To the Lady E.B. and the Hon. Miss P.
Composed in the Grounds of Plass Newidd, near Llangollen, 1824.
A Stream, to mingle with your favourite Dee,
Along the Vale of Meditation flows;
So styled by those fierce Britons, pleased to see
In Nature's face the expression of repose;
Or haply there some pious hermit chose
To live and die, the peace of heaven his aim;
To whom the wild sequestered region owes,
At this late day, its sanctifying name.
Glyn Cafaillgaroch, in the Cambrian tongue,
In ours, the Vale of Friendship, let this spot
Be named; where, faithful to a low-roofed Cot,
On Deva's banks, ye have abode so long;
Sisters in love, a love allowed to climb,
Even on this earth, above the reach of Time!
"To the Lady E.B. and the Hon. Miss P." is sparing in references to its addressees, who appear only twice, and only as pronouns, before the thirteenth line. The poem subordinates them to the landscape of Llangollen Vale in which legend and literature had inscribed them, yet the sonnet never names Llangollen itself. Instead, an elaborate set of synechdoches ends up carrying so attenuated a relationship to the women as to substitute the place for the persons rather than evoking the persons by the place. Instead of the "mingling" of Butler and Ponsonby, we get the "mingling" of stream and river; the women "favour" the river rather than one another; they "have abode so long" not with each other but "on Deva's banks"; and when their love is finally proclaimed—twice over—in the closing couplet—it arrives in the trope of sisterhood, a trope arguably not devoid of erotic potential for a Wordsworth, but hardly the marital partnership that Butler and Ponsonby lived out. And they have been faithful not to one another but to "a low-roofed Cot," an image that rather flattens the imposing enough two-story home of whose improvements they were so proud. (Arguably the "Cot" could also stand for their shared bed, a place, like the vale itself, not of excitement but of "repose," its low roof a signifier of the phallic lack.) Eventually—in the sonnet's last couplet—the love does rise—or rather, more laboriously, climb—but only, it seems, because it is "allowed" to do so, as if against someone's will. Transcending "the reach of Time," it receives immortality—and perhaps sublimity—at the body's expense.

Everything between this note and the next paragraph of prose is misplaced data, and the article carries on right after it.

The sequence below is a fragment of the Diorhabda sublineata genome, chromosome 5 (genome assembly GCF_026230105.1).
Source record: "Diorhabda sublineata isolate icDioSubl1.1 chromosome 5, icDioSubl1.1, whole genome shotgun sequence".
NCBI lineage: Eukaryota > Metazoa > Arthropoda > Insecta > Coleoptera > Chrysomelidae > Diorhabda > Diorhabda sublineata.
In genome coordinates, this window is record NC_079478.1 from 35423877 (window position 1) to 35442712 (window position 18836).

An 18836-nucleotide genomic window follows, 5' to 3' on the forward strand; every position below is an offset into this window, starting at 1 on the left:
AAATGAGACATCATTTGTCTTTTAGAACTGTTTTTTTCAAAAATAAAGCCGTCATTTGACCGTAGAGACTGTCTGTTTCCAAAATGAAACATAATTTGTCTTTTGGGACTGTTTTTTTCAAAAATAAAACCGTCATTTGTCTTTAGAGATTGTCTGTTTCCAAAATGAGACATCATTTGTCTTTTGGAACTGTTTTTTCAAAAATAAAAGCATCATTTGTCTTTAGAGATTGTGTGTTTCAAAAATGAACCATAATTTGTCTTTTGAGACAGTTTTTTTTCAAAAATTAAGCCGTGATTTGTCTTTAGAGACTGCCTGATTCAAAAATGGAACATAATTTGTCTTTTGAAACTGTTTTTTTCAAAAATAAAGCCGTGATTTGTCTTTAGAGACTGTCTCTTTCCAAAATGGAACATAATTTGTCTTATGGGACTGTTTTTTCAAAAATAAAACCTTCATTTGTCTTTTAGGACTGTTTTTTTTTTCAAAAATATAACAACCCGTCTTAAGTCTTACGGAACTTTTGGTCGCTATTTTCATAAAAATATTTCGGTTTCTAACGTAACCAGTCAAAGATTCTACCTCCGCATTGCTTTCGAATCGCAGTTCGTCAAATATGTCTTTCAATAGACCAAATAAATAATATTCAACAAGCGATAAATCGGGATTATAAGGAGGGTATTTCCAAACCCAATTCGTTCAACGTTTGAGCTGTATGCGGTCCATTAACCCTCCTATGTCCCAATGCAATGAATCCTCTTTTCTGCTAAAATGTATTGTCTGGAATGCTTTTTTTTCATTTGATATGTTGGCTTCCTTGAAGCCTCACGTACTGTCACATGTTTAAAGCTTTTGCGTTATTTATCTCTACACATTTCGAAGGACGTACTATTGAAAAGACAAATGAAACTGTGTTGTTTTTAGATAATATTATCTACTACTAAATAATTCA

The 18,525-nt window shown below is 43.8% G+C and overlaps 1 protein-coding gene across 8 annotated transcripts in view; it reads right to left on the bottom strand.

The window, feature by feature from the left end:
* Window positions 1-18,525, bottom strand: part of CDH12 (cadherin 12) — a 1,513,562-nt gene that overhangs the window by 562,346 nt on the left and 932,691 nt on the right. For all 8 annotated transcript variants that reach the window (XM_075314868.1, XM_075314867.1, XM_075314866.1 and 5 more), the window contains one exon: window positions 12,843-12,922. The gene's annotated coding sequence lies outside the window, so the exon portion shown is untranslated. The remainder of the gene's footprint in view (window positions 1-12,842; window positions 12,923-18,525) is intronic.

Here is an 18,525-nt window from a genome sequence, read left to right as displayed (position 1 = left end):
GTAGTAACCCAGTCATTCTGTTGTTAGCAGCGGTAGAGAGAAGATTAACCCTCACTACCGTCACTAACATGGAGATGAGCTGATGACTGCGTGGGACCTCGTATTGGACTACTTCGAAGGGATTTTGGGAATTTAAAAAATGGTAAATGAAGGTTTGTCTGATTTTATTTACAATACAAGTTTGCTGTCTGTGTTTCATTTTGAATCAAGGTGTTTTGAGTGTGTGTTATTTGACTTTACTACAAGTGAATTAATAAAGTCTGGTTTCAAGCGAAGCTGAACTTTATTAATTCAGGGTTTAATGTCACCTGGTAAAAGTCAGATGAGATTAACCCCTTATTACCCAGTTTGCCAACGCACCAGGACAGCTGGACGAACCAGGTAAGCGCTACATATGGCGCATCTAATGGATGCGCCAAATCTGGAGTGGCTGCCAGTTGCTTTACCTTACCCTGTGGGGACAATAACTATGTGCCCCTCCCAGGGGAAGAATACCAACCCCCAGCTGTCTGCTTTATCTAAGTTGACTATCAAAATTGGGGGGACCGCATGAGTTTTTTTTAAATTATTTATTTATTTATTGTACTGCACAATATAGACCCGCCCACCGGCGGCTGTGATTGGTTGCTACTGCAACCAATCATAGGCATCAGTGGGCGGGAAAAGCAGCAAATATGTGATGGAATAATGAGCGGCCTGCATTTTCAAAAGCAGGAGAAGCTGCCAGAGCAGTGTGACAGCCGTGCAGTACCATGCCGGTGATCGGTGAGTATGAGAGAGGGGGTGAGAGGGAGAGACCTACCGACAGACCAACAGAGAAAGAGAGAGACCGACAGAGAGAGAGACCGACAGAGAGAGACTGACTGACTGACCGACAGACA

The sonnet's central project is one of renaming, of purifying the "new place" (Plas Newydd, as Butler and Ponsonby had named their home) that had become a cultural metonym for women in love. Although "fierce Britons" have already supplied a sanctifying place-name, Wordsworth must rename the vale yet again, displacing the "Cambrian tongue" to cover or supplement the sanctifying name with one that reinforces the Anglicization of Celtic space. In naming the Glyn the Vale of Friendship, whatever is fierce or wild is yet a second time covered by English gentility. One must smile, however, when one learns that in the Welsh, Wordsworth in his misspelling has actually named this the Vale of Horse Haunches or Horse Shanks—"Glyn Cafaillgaroch"—close to, but not the same as, the correct word for friendship, "Cyfeillgarwch"—an unintended signifier of the physicality that the poem shows itself in the act of covering.
That the sonnet is a cover story is suggested by Wordsworth's private account of meeting Butler and Ponsonby, which was published with the poem in 1881. The women appear to him a bizarre and rather gothic pair: "so curious was the appearance of these ladies, so elaborately sentimental about themselves and their 'Caro Albergo', as they named it in an inscription on a tree that stood opposite," and "so oddly was one of these ladies attired that we took her, at a little distance, for a roman Catholic priest. . . . They were without caps, their hair bushy and white as snow, which contributed to the mistake" (Wordsworth, Complete). Such a passage makes clear the selectivity of the images in the sonnet and the project of substitution that erases Butler and Ponsonby's strange, curious, odd, old, and foreign—Catholic, Italian—style.
"To the Lady E.B. and the Hon. Miss P.," then, reaffirms the difference between "Michael" and "Christabel" in the Lyrical Ballads, instantiating English domesticity where alien wildness and transgressive gender might have reigned. Against Coleridge's gothic horror we have Wordsworth's cleansing rite. Where Coleridge points to the sexual through metonym, Wordsworth erases it through metaphor. These two poems, aesthetically and formally incommensurate to be sure, seem to me nonetheless to embody the oppositions that sapphic subjectivity is negotiating in the Romantic age: on the one hand, the secret realm of the sexualized and dangerous, on the other the public and sisterly space of the pastoral.